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Key moment in trial arrives: Will ‘Whitey’ Bulger testify?

As the trial of James “Whitey” Bulger nears its end, a key question will finally be answered Friday: Will the 83-year-old gangster testify on his own behalf, or will he let the word of others seal his fate?

J.W. Carney Jr., one of Bulger’s lawyers, gave no indication Thursday, saying only that the defense team is still deciding. But a series of photos of Bulger over his life that the team introduced as possible exhibits Wednesday night intensified speculation.

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“I took them in anticipation of Mr. Bulger taking the stand,” US District Court Denise J. Casper said Thursday, after jurors had left for the day.

She warned Carney that he will have to decide whether Bulger testifes by Friday, and he responded, “I’ll be ready.”

Outside the court house, Carney would only say that Bulger has been prepped for testimony and that “if Mr. Bulger takes the stand, he will discuss all relevant subjects for as long as necessary.”

“Every criminal defendant has until the last witness is presented in the defense to make a decision as to whether he or she would testify,” Carney said.

Earlier this year, Carney vowed that Bulger would take the stand. But Casper has ruled that he cannot raise an immunity defense on the stand, and that may influence his decision.

Bulger’s defense team had sought to ask jurors to consider his contention that the federal government granted him immunity for all of his crimes, including murder.

The question of whether Bulger will testify remains perhaps the last great mystery in his high-profile trial, after 71 witnesses over 34 days of testimony described a world in which Bulger ruled for decades through murder and extortion while being protected by corrupt FBI handlers.

He is charged in a sweeping racketeering indictment with participating in 19 murders.

Bulger’s lawyers have sought to prove that he was never an FBI informant and that he did not kill women, specifically not the two women who are listed among his alleged victims.

Shawn Donahue — the son of one of Bulger’s alleged victims, Michael Donahue — said he hopes Bulger testifies so he could hear his story and learn “the truth” about the decades of corruption that plagued the FBI.

“We want to find out who was involved, who in the FBI was involved, who in the Justice Department, especially, was involved,” he said.

“What does he have to lose? He’s going to spend the rest of his life in prison, anyway,” Donahue said.

Assistant US Attorney Fred Wyshak called on Casper to sanction Bulger’s lawyers if the gangster does not take the stand, saying the release of the 20 photos into a public record before they have been introduced as evidence violated a gag order in the case.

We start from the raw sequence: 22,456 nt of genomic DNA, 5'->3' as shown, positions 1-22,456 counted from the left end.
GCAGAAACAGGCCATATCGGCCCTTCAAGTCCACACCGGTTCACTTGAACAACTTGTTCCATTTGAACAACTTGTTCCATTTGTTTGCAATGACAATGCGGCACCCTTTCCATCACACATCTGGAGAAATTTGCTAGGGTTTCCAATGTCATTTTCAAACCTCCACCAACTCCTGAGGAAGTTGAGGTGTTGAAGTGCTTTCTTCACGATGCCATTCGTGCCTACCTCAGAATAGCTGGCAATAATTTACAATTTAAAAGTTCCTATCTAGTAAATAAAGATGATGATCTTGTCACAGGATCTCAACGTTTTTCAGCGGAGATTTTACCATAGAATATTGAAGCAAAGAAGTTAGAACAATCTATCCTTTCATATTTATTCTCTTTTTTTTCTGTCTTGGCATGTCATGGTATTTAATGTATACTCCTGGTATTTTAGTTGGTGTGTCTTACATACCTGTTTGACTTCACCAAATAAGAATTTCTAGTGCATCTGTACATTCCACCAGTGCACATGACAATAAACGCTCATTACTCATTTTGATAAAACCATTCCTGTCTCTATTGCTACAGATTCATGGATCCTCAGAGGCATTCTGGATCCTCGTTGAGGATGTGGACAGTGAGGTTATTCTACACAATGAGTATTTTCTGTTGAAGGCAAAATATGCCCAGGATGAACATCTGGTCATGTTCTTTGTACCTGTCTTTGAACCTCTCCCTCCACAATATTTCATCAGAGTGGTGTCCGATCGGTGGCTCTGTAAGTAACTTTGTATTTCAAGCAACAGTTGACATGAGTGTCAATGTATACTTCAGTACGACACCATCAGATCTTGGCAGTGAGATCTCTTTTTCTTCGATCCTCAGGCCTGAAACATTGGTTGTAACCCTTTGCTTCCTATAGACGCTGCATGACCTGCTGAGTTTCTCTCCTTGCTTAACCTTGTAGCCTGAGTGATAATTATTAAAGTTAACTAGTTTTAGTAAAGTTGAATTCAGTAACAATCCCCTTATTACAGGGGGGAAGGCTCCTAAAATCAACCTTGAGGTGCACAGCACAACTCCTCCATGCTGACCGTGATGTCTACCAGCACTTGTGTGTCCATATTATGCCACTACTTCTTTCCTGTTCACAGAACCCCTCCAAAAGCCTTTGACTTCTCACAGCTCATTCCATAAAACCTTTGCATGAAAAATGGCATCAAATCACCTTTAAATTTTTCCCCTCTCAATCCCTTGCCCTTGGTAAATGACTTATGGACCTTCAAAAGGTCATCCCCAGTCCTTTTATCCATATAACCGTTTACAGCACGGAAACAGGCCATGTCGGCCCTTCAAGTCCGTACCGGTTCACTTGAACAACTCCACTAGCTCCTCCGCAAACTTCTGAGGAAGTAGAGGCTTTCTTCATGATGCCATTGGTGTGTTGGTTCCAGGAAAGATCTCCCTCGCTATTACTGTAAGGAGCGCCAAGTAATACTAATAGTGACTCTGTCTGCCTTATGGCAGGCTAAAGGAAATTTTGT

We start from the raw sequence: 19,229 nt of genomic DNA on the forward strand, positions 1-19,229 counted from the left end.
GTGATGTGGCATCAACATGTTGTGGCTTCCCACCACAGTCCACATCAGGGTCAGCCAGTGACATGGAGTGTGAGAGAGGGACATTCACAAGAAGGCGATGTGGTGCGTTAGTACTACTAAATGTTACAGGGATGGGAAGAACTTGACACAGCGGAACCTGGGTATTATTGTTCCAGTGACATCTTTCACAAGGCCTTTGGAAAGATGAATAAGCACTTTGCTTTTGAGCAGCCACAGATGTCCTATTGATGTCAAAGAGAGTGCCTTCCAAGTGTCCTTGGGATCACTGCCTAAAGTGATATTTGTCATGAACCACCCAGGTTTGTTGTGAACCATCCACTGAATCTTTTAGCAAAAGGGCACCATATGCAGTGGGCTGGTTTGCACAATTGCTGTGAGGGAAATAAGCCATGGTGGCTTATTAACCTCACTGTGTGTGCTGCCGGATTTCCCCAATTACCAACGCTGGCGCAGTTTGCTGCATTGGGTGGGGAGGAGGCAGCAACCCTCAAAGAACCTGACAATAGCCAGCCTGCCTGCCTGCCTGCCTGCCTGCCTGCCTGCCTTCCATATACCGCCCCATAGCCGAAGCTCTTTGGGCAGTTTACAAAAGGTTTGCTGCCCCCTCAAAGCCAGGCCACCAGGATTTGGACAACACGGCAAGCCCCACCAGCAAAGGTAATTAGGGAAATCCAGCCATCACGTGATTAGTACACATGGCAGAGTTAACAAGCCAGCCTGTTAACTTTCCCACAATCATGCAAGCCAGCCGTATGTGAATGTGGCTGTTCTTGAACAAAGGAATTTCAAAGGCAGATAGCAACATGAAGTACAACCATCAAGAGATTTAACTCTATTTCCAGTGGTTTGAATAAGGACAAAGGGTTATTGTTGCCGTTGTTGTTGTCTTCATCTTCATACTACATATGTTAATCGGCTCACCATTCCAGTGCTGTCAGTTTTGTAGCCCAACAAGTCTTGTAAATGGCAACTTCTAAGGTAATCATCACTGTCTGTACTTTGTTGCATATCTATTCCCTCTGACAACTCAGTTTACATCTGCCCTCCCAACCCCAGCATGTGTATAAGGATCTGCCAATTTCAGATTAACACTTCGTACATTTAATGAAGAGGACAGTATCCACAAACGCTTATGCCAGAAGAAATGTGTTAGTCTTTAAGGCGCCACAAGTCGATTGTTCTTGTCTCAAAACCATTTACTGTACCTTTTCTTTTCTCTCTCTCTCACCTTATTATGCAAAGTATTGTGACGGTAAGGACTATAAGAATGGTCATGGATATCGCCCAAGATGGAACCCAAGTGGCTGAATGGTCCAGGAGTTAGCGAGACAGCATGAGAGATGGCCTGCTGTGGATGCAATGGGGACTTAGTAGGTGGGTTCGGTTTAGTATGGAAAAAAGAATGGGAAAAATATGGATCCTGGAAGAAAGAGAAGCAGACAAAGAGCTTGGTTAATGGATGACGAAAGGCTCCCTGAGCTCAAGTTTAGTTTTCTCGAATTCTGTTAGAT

Some of the images, most of which have already been published in the media, show Bulger in a sympathetic view: He is seen with two poodles, a baby goat, with his brothers, and with his longtime girlfriend, Catherine Greig.

“This is obviously an attempt to salvage Mr. Bulger’s reputation,” Wyshak said.

By Thursday morning, news outlets including the Globe began to report that a priest pictured with Bulger in one of the photos was the former vice chancellor of the Boston archdiocese, Frederick J. Ryan, who was defrocked by the Vatican for allegedly sexually abusing teenage boys in the 1980s.

Carney would not comment on the photo or say whether he knew of the disgraced priest before he indicated the photo could be used as evidence.

As the trial entered its final stages, lawyers continue to wrangle over unresolved legal issues.

Carney, for instance, has asked that jurors be instructed on the crime of accessory to murder, in addition to murder, so that they could better determine Bulger’s alleged role in crimes.

The lawyers are also considering how to let jurors review the $822,000 in cash that was confiscated from Bulger’s home in California after his arrest in June 2011 and introduced as evidence.

Carney says the bills should be reviewed to see whether they were printed after 2000, the end of the alleged conspiracy listed in the indictment.

If so, Carney said, jurors could determine that the money was not the product of any crime.

On Friday, Bulger’s lawyers plan to call two final witnesses to build their case that the gangster was not an FBI informant and that he did not kill women.

Desi Sideropolous, who has worked in the FBI for decades, is expected to take the stand, as well as John Martorano, one of Bulger’s former associates, who testified earlier in the trial.

Martorano admitted to 20 murders but served only 12 years in prison after agreeing to cooperate with prosecutors and testify about Bulger and his corrupt relationship with the FBI.

Bulger’s lawyers hope to use his testimony to show that Bulger’s partner, Stephen “The Rifleman” Flemmi, gave contradicting statements when he testified against Bulger in the trial.

Martorano, for instance, is expected to testify that Flemmi told him he accidentally killed his girlfriend, Debra Davis, who went missing in 1981.

Her remains were recovered in 2000, and Flemmi has blamed Bulger for the killing.

Milton J. Valencia can be reached at MValencia @globe.com. Shelley Murphy can be reached at shmurphy@
globe.com
. Follow them on Twitter @miltonvalencia and@shelleymurph.
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